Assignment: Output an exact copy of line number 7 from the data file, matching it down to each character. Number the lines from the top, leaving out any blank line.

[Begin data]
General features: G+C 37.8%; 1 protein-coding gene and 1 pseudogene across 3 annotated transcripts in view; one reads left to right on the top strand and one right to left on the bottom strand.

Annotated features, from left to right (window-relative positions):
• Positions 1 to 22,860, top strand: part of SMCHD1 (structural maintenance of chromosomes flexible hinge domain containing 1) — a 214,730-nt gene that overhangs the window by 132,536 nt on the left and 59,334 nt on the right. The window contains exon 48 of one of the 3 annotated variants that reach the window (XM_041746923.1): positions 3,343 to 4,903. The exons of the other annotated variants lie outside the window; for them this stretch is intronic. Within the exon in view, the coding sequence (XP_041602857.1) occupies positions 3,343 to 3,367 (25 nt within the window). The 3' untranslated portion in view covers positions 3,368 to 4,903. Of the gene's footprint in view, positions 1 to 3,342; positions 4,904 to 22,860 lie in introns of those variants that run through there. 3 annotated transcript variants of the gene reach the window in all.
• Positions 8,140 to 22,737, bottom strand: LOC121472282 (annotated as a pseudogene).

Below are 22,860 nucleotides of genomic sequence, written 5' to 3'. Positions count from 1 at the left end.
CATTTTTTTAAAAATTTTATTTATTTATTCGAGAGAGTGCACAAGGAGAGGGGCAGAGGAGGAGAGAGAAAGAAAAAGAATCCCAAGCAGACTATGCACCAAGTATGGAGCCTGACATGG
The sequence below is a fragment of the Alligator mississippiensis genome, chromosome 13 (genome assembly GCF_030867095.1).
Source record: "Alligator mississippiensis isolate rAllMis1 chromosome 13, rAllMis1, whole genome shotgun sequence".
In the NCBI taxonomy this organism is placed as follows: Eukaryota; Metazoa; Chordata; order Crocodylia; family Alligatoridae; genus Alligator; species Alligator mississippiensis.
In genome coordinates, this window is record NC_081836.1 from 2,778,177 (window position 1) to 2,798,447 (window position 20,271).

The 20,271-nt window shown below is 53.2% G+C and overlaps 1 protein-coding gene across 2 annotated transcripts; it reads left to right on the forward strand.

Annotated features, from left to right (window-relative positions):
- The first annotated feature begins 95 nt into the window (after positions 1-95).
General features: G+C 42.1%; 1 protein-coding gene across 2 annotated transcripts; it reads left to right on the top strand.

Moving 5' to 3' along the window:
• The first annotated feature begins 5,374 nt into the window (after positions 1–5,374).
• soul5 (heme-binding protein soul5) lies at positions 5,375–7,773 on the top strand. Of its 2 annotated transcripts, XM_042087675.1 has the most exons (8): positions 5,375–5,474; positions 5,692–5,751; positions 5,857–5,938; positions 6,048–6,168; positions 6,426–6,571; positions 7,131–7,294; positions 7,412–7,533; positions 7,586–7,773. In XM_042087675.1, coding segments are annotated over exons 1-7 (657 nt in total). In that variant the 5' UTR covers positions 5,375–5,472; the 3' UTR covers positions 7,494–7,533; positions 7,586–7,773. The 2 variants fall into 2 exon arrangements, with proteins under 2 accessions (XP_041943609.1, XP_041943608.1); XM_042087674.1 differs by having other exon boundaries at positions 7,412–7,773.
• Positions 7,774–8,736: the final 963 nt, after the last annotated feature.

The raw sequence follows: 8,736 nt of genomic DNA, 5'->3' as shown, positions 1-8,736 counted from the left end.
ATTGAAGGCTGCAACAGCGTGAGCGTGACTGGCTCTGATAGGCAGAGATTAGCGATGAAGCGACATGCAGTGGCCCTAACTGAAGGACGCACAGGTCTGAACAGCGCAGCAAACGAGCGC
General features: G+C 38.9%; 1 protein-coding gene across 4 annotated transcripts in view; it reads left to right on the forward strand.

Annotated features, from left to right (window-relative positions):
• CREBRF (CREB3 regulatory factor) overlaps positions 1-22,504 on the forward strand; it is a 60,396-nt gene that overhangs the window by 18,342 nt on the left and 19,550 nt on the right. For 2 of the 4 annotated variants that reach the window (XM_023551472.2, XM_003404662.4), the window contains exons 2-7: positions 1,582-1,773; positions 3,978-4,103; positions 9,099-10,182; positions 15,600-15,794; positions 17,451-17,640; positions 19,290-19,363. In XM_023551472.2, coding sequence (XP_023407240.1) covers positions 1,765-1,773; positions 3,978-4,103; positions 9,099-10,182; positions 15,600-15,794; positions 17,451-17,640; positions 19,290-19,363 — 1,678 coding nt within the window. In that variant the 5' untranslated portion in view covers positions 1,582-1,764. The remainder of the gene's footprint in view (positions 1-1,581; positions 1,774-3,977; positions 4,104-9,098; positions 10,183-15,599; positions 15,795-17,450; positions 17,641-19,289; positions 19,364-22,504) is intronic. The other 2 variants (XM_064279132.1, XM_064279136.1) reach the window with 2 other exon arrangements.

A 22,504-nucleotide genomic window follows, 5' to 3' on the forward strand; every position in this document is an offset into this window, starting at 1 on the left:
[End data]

The sequence below is a fragment of the Alligator mississippiensis genome, chromosome 13 (genome assembly GCF_030867095.1).